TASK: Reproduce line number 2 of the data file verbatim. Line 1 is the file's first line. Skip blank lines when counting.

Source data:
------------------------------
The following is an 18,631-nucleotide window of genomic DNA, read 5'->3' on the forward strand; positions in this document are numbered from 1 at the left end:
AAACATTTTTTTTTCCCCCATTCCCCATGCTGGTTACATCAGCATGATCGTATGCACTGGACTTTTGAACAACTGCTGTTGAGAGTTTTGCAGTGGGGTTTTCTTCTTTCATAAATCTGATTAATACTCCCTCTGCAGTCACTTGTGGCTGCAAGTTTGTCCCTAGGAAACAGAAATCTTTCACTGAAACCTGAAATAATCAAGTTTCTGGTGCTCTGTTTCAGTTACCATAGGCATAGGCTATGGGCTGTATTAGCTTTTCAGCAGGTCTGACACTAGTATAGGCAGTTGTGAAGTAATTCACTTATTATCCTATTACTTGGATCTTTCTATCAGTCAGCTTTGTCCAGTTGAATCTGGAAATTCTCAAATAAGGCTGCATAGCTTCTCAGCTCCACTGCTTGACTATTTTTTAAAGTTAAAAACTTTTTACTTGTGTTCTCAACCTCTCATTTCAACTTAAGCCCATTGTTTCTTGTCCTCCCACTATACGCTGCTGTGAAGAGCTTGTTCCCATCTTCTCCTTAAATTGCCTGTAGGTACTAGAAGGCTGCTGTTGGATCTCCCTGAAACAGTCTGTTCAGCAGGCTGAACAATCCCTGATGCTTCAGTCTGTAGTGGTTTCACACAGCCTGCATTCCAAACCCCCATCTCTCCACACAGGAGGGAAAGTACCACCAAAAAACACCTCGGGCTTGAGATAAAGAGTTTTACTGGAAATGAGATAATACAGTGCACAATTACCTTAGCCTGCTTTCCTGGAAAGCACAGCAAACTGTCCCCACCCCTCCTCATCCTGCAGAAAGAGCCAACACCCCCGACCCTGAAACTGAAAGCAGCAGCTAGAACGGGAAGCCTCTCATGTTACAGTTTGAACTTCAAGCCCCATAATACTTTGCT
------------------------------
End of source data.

AAACATTTTTTTTTCCCCCATTCCCCATGCTGGTTACATCAGCATGATCGTATGCACTGGACTTTTGAACAACTGCTGTTGAGAGTTTTGCAGTGGGGTTTTCTTCTTTCATAAATCTGATTAATACTCCCTCTGCAGTCACTTGTGGCTGCAAGTTTGTCCCTAGGAAACAGAAATCTTTCACTGAAACCTGAAATAATCAAGTTTCTGGTGCTCTGTTTCAGTTACCATAGGCATAGGCTATGGGCTGTATTAGCTTTTCAGCAGGTCTGACACTAGTATAGGCAGTTGTGAAGTAATTCACTTATTATCCTATTACTTGGATCTTTCTATCAGTCAGCTTTGTCCAGTTGAATCTGGAAATTCTCAAATAAGGCTGCATAGCTTCTCAGCTCCACTGCTTGACTATTTTTTAAAGTTAAAAACTTTTTACTTGTGTTCTCAACCTCTCATTTCAACTTAAGCCCATTGTTTCTTGTCCTCCCACTATACGCTGCTGTGAAGAGCTTGTTCCCATCTTCTCCTTAAATTGCCTGTAGGTACTAGAAGGCTGCTGTTGGATCTCCCTGAAACAGTCTGTTCAGCAGGCTGAACAATCCCTGATGCTTCAGTCTGTAGTGGTTTCACACAGCCTGCATTCCAAACCCCCATCTCTCCACACAGGAGGGAAAGTACCACCAAAAAACACCTCGGGCTTGAGATAAAGAGTTTTACTGGAAATGAGATAATACAGTGCACAATTACCTTAGCCTGCTTTCCTGGAAAGCACAGCAAACTGTCCCCACCCCTCCTCATCCTGCAGAAAGAGCCAACACCCCCGACCCTGAAACTGAAAGCAGCAGCTAGAACGGGAAGCCTCTCATGTTACAGTTTGAACTTCAAGCCCCATAATACTTTGCT